Speaker: Soumen Paul, professor (pathology and laboratory medicine) in the University of Kansas Institute for Reproduction and Perinatal Research
Title: Molecular controls of trophoblast progenitors and placentation
Abstract: Placental dysfunction is a common cause of pregnancy disorders that affect maternal-fetal health during human pregnancy, such as fetal growth restriction, preeclampsia and preterm birth. Whereas the complete understanding of molecular and physiological processes that cause these pregnancy disorders remains to be established, defective development and function of trophoblast cell lineage are implicated to contribute to these pathological pregnancies. Trophoblast cells assure anchorage of the embryo to the mother, establish a vascular connection to transport nutrients and gases and express hormones that are required for the progression of pregnancy. Development of the trophoblast cell lineage is a multi-step process and begins with the establishment of the trophectoderm in blastocysts. The trophectoderm mediates blastocyst implantation and differentiates to trophoblast progenitor cells within the developing placenta. Subsequently, trophoblast progenitors differentiate to trophoblast cells of special function leading to a successful placentation. Thus, successful placentation relies upon proper spatial and temporal gene expression patterns that regulate (i) maintenance of self-renewal within trophoblast progenitors; and (ii) subsequent differentiation of trophoblast progenitors to specialized trophoblast subtypes of a matured placenta. The talk will discuss about transcriptional and signaling mechanisms that fine-tune the multi-step developmental process of the trophoblast cell lineage.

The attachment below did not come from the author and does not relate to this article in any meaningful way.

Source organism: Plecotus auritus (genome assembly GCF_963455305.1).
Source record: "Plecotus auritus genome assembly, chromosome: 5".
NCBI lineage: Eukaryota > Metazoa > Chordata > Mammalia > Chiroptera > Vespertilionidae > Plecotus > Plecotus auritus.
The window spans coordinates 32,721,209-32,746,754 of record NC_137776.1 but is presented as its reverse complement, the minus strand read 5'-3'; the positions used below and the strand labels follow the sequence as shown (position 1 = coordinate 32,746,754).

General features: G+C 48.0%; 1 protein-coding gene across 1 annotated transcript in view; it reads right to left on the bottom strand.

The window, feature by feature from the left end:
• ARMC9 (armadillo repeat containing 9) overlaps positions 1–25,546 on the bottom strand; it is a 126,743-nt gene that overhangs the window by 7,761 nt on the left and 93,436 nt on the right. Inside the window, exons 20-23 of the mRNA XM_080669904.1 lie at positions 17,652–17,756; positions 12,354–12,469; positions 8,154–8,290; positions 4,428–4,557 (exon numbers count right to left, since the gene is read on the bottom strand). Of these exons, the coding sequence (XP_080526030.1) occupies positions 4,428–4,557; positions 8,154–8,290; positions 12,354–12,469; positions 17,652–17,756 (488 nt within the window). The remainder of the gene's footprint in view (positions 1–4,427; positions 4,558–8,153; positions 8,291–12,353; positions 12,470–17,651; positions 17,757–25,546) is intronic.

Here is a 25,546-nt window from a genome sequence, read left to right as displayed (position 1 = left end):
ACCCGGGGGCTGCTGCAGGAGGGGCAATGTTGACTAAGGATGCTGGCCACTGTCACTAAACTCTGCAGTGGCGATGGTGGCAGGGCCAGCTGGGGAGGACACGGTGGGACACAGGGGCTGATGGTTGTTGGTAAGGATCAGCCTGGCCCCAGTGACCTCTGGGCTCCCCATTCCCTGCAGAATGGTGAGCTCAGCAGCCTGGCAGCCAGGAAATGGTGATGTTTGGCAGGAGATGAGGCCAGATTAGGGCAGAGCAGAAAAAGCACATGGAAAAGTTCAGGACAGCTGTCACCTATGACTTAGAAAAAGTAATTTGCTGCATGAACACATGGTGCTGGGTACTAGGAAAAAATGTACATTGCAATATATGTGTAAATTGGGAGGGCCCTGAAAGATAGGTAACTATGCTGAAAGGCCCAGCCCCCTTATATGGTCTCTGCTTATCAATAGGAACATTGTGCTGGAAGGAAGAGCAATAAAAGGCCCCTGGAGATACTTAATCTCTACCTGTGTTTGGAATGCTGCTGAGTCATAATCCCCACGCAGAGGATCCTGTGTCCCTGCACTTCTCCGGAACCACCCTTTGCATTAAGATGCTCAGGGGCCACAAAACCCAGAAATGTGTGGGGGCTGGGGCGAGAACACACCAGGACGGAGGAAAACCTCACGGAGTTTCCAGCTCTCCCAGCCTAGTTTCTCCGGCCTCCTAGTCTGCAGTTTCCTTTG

Host: Geetu Tuteja, GDCB assistant professor
Please join us for refreshments before the seminar outside Room 1414 of the Molecular Biology Building.